Wisconsin Historical Society

Property Record

404 S 5TH ST

Architecture and History Inventory
404 S 5TH ST | Property Record | Wisconsin Historical Society
Historic Name:Ole K. Roe House
Other Name:Joseph J. Cabibbo House
Reference Number:5826
Location (Address):404 S 5TH ST
Unincorporated Community:
Quarter Section:
Quarter/Quarter Section:
Year Built:1892
Survey Date:1992
Historic Use:house
Architectural Style:Queen Anne
Structural System:
Wall Material:Cream Brick
Other Buildings On Site:
Demolished Date:
National/State Register Listing Name: Roe, Ole K., House
National Register Listing Date:9/7/1984 12:00:00 AM
State Register Listing Date:1/1/1989 12:00:00 AM
National Register Multiple Property Name:
Additional Information:A 'site file' exists for this property. It contains additional information such as correspondence, newspaper clippings, or historical information. It is a public record and may be viewed in person at the State Historical Society, Division of Historic Preservation. Locally designated landmark. ROUND OR SEGMENTAL ARCHED WINDOWS THROUGH OUT. TOWER HAS BELLCAST PAVILION ROOF W/DORMERS. POLYCHROME BRICK AND STONE WORK.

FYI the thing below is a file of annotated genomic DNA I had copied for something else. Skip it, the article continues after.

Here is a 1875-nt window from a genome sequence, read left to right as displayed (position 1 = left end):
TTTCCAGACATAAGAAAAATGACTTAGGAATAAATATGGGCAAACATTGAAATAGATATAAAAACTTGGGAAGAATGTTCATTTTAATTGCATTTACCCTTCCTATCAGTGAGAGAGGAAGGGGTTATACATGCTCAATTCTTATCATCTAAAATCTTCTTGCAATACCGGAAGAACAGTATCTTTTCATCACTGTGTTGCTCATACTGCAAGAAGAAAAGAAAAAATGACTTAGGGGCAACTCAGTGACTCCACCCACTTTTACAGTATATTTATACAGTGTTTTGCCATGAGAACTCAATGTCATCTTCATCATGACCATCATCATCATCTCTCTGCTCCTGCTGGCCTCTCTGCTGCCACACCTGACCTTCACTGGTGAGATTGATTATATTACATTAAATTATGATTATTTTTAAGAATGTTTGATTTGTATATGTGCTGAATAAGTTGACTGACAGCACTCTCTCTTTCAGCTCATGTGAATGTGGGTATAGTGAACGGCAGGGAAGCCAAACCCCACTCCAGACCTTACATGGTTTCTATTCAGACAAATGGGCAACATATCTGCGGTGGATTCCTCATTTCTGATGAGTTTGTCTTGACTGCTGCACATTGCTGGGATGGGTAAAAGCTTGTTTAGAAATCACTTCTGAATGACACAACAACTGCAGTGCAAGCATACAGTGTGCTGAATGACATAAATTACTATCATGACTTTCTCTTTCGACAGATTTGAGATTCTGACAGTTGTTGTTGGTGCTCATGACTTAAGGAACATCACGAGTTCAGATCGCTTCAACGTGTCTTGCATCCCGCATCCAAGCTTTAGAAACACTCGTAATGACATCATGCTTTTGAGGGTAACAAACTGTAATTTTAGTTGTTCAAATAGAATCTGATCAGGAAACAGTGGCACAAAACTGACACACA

Roe, son of Norwegian pioneers, was one of Stoughton’s leading tobacco merchants, and later, mayor and state legislator. In 1892, he built perhaps the finest house in town. Dominating the Queen Anne composition is a square corner tower with a double-bracketed cornice, patterned shingles, pedimented dormers, and a faceted, tin-shingled dome. The original porches were equally elaborate. The one on the house’s east side retains its spindle columns and lacy pierced woodwork, but an even gaudier two-story porch on the north façade gave way to a stucco replacement sometime between 1912 and 1926. Nothing has detracted from the house’s kaleidoscopic color scheme, however. Red sandstone and brick flourishes contrast with cream-brick walls, and each window in the east-facing pavilion displays multicolored stained glass, centered on a shell motif and punctuated by glass jewels.

The interior is similarly exuberant, boasting oak parquetry, cabinetry, moldings, and spindled screens, along with two marble fireplaces. This opulence reflected not just Roe’s wealth but also his importance to the community.
Bibliographic References:WISCONSIN STATE JOURNAL 1/1/1995. Buildings of Wisconsin manuscript.
Wisconsin Architecture and History Inventory, Division of Historic Preservation, Wisconsin Historical Society, Madison, Wisconsin

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